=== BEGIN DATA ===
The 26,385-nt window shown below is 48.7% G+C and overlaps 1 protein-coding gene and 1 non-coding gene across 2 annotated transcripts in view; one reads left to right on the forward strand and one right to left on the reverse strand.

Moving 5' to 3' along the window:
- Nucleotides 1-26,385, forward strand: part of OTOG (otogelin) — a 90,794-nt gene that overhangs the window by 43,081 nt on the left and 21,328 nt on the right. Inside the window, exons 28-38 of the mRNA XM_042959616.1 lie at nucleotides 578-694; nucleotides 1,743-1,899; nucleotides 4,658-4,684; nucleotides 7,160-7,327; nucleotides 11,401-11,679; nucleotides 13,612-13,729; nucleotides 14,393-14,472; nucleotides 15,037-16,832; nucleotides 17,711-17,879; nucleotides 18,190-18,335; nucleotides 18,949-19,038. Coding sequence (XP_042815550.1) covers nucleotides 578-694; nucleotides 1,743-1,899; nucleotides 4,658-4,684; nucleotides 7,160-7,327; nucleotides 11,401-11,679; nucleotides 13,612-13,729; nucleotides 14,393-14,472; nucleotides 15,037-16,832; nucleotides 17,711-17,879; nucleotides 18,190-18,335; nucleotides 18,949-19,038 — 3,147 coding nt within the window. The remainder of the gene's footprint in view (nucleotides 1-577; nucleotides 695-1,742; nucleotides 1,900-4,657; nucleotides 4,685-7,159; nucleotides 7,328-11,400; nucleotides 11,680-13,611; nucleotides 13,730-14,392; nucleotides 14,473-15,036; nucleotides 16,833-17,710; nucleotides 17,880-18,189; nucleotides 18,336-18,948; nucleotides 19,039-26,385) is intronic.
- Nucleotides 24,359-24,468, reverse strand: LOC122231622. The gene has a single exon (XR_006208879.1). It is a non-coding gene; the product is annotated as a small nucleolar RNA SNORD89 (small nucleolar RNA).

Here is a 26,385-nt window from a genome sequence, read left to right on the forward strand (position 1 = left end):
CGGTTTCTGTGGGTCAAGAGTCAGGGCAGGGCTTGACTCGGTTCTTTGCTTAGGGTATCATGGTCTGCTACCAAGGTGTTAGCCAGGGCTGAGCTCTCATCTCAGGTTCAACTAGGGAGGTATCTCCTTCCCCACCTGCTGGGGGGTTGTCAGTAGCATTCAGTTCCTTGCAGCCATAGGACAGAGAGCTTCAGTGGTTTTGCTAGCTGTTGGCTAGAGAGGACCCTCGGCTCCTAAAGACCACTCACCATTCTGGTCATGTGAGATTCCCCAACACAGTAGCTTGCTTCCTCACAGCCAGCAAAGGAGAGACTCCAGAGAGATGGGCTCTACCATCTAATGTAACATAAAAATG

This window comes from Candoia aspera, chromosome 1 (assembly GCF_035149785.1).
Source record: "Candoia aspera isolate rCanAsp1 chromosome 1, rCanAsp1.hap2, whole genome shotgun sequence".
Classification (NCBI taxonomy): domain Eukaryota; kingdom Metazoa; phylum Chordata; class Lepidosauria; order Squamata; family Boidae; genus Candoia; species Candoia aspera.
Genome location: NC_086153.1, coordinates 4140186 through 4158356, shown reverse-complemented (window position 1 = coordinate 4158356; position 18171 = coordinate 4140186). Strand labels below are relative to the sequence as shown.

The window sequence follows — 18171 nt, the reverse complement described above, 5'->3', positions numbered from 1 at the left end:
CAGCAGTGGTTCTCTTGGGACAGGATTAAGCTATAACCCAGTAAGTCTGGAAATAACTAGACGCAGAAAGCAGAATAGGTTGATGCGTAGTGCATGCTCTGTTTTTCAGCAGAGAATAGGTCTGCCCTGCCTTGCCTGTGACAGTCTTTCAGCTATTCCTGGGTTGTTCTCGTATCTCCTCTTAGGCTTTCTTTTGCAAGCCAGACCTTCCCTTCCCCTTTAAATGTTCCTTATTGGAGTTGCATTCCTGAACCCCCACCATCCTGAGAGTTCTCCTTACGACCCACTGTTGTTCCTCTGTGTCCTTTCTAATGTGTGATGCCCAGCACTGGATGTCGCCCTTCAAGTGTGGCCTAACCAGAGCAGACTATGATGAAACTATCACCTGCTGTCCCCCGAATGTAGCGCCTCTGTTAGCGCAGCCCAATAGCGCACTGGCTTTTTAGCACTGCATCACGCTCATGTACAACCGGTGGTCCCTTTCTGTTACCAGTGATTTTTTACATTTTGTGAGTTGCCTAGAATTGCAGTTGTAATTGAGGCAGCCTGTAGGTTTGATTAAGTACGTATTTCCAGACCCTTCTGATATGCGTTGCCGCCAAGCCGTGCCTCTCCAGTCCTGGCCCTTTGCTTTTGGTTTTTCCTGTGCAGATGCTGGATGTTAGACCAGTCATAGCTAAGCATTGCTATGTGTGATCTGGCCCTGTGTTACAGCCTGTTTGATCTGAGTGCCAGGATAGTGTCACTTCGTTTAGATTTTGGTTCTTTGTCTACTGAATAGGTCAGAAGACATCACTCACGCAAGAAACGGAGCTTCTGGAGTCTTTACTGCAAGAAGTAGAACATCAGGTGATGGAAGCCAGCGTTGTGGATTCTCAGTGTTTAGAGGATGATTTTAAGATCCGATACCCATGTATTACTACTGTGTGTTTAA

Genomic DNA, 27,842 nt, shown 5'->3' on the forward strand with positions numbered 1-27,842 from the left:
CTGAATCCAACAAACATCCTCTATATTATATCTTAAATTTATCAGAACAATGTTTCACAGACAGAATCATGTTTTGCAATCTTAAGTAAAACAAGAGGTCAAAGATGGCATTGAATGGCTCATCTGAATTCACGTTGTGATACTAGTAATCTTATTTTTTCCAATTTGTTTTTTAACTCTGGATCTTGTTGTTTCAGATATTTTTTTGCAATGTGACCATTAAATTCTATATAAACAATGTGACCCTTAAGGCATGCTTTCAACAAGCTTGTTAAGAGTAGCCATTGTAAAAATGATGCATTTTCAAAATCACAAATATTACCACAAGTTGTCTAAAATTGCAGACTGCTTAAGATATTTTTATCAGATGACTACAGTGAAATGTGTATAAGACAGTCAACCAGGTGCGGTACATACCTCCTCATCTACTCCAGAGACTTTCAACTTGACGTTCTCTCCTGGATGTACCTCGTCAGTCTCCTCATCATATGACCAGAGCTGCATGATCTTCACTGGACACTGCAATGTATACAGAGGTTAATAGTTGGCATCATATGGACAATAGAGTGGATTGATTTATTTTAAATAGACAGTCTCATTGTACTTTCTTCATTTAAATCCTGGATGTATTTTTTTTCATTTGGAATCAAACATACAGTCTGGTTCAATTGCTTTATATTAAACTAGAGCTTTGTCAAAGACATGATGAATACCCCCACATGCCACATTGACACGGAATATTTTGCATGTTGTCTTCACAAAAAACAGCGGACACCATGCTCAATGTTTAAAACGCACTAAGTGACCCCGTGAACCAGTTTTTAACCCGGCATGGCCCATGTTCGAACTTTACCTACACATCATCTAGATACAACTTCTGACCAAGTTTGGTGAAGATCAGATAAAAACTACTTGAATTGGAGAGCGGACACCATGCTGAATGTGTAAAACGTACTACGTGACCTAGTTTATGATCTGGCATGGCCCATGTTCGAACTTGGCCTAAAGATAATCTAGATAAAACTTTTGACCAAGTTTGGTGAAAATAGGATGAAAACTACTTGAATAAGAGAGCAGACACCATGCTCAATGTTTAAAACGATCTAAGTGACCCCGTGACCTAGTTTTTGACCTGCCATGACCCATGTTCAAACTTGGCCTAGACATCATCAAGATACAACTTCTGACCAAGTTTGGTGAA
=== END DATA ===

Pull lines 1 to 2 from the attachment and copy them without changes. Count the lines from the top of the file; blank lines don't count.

The 26,385-nt window shown below is 48.7% G+C and overlaps 1 protein-coding gene and 1 non-coding gene across 2 annotated transcripts in view; one reads left to right on the forward strand and one right to left on the reverse strand.

Moving 5' to 3' along the window: